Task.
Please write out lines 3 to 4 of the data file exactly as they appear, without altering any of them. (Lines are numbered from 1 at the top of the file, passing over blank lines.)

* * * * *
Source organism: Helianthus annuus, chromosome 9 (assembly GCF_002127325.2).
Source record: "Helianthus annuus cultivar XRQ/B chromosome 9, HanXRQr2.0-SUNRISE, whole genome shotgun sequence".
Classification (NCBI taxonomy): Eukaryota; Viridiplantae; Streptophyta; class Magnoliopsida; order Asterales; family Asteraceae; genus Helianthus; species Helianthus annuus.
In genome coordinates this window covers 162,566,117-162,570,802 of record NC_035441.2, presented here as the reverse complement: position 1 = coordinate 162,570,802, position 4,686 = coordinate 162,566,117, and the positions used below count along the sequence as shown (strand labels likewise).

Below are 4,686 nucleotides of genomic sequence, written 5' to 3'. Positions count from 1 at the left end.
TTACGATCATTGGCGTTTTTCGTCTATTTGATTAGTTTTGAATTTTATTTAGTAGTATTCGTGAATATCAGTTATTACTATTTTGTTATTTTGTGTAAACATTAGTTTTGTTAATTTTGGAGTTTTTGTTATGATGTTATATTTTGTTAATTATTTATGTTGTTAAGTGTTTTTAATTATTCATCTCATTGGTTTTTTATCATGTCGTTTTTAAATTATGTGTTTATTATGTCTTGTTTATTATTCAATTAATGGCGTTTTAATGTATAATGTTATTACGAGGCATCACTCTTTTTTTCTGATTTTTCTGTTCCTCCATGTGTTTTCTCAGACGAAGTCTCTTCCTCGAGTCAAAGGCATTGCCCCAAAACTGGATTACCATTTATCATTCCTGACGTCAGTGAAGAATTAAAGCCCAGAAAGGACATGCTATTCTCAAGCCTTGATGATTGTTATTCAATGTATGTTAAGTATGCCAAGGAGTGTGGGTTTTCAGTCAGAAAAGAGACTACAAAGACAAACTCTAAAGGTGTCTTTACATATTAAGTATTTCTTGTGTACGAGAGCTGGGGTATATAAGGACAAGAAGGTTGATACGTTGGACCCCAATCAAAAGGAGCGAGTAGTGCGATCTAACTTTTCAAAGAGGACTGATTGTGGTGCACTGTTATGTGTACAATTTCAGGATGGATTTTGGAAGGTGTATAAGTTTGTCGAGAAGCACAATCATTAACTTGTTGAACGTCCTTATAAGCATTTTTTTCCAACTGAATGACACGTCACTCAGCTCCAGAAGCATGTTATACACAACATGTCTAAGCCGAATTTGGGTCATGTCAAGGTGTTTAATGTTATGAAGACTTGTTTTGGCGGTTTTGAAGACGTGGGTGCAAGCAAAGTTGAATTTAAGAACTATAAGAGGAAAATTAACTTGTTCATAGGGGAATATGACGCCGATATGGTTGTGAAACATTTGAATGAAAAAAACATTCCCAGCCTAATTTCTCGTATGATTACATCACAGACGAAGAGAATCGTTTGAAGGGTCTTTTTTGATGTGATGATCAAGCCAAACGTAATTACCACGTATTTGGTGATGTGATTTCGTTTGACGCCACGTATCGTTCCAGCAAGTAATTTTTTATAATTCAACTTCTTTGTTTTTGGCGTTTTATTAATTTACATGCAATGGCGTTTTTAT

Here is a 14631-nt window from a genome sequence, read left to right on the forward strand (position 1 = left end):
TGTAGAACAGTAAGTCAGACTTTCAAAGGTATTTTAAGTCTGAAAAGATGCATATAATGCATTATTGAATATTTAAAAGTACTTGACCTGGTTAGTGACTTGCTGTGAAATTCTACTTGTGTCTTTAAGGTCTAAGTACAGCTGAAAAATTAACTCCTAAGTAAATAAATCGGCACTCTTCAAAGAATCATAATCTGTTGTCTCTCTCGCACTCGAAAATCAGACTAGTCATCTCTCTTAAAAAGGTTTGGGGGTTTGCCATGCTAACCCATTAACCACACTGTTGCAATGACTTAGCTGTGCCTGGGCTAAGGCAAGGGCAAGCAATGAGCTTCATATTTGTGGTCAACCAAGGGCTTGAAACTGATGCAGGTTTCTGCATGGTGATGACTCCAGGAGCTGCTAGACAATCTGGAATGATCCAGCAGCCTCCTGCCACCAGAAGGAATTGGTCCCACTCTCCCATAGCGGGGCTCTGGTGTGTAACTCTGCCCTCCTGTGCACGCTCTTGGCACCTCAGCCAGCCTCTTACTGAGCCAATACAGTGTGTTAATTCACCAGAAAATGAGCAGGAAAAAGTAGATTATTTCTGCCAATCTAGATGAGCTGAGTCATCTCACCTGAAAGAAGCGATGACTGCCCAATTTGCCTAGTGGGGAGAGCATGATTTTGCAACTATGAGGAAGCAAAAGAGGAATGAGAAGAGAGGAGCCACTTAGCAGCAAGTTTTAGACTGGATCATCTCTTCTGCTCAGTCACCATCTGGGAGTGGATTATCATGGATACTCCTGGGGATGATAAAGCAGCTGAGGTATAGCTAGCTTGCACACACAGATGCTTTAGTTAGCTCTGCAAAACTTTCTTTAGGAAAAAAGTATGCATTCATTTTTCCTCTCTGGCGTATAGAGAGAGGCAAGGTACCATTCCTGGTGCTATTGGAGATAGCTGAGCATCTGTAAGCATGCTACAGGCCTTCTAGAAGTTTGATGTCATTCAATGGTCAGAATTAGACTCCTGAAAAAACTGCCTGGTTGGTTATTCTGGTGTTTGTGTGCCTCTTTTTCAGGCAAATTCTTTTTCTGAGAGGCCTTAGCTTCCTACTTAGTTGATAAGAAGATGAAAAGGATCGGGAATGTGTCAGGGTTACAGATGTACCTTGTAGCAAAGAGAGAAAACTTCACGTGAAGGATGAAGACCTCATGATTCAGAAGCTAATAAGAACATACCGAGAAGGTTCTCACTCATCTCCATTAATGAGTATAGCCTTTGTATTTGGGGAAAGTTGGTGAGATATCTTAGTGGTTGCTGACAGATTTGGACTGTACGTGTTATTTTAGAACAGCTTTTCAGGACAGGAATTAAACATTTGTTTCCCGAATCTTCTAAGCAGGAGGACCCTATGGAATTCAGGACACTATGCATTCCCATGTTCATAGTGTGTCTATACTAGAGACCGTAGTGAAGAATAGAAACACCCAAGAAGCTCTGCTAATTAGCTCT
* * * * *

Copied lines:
Classification (NCBI taxonomy): Eukaryota; Viridiplantae; Streptophyta; class Magnoliopsida; order Asterales; family Asteraceae; genus Helianthus; species Helianthus annuus.
In genome coordinates this window covers 162,566,117-162,570,802 of record NC_035441.2, presented here as the reverse complement: position 1 = coordinate 162,570,802, position 4,686 = coordinate 162,566,117, and the positions used below count along the sequence as shown (strand labels likewise).